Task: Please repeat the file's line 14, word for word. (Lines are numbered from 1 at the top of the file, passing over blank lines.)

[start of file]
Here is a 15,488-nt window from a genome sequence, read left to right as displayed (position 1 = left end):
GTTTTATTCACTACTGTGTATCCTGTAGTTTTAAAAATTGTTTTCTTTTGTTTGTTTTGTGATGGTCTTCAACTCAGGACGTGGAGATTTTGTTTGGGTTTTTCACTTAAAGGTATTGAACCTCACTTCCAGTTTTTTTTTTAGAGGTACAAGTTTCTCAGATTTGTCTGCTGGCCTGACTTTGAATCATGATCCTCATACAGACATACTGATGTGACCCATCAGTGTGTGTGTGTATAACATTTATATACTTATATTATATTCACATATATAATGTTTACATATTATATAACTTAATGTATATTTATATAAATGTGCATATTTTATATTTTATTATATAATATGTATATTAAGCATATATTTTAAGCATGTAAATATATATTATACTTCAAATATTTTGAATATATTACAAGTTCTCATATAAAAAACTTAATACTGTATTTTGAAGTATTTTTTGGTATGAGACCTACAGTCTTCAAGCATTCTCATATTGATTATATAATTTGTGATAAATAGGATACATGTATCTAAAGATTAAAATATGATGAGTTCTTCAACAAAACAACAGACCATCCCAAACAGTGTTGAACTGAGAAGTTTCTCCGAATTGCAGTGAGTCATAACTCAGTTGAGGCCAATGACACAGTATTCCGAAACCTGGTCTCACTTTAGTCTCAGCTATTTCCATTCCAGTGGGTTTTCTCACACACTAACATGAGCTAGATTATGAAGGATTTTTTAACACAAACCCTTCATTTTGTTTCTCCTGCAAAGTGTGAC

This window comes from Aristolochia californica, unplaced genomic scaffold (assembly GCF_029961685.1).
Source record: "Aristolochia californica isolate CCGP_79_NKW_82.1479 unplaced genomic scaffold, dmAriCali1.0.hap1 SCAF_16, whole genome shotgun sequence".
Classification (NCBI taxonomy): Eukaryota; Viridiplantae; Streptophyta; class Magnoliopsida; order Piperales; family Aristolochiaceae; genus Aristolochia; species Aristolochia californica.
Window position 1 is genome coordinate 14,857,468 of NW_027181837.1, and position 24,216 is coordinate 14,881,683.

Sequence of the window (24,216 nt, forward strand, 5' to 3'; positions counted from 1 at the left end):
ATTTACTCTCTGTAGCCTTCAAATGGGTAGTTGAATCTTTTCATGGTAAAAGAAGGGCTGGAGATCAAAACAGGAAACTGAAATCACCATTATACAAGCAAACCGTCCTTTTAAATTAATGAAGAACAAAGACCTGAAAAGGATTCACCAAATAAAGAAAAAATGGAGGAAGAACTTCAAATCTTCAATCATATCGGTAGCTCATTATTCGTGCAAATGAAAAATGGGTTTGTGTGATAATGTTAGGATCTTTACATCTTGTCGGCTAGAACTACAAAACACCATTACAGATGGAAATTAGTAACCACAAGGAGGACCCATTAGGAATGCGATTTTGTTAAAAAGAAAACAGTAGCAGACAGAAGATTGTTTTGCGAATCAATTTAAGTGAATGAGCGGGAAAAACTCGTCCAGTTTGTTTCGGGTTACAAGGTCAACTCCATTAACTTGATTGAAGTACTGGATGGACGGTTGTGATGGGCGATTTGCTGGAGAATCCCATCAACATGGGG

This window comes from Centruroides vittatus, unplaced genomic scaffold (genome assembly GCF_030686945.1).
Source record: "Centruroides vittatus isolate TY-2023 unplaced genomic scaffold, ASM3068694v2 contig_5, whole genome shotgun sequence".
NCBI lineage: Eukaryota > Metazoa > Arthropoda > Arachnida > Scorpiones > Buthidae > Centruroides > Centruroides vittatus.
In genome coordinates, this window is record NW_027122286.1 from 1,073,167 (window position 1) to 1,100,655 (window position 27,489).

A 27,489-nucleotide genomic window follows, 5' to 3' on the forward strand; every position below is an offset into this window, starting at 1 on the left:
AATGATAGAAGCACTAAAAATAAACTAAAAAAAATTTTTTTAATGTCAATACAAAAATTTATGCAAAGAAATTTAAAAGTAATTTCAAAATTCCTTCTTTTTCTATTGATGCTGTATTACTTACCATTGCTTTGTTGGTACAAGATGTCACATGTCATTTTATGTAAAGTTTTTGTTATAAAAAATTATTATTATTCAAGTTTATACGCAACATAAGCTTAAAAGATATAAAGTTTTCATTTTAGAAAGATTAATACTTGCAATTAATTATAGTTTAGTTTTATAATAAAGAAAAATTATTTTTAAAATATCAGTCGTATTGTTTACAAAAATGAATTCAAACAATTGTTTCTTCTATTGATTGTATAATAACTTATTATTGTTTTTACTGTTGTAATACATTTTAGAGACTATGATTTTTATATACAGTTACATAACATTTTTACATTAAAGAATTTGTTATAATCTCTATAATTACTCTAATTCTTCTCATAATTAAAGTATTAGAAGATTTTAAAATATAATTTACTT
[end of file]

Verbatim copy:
AATGATAGAAGCACTAAAAATAAACTAAAAAAAATTTTTTTAATGTCAATACAAAAATTTATGCAAAGAAATTTAAAAGTAATTTCAAAATTCCTTCTTTTTCTATTGATGCTGTATTACTTACCATTGCTTTGTTGGTACAAGATGTCACATGTCATTTTATGTAAAGTTTTTGTTATAAAAAATTATTATTATTCAAGTTTATACGCAACATAAGCTTAAAAGATATAAAGTTTTCATTTTAGAAAGATTAATACTTGCAATTAATTATAGTTTAGTTTTATAATAAAGAAAAATTATTTTTAAAATATCAGTCGTATTGTTTACAAAAATGAATTCAAACAATTGTTTCTTCTATTGATTGTATAATAACTTATTATTGTTTTTACTGTTGTAATACATTTTAGAGACTATGATTTTTATATACAGTTACATAACATTTTTACATTAAAGAATTTGTTATAATCTCTATAATTACTCTAATTCTTCTCATAATTAAAGTATTAGAAGATTTTAAAATATAATTTACTT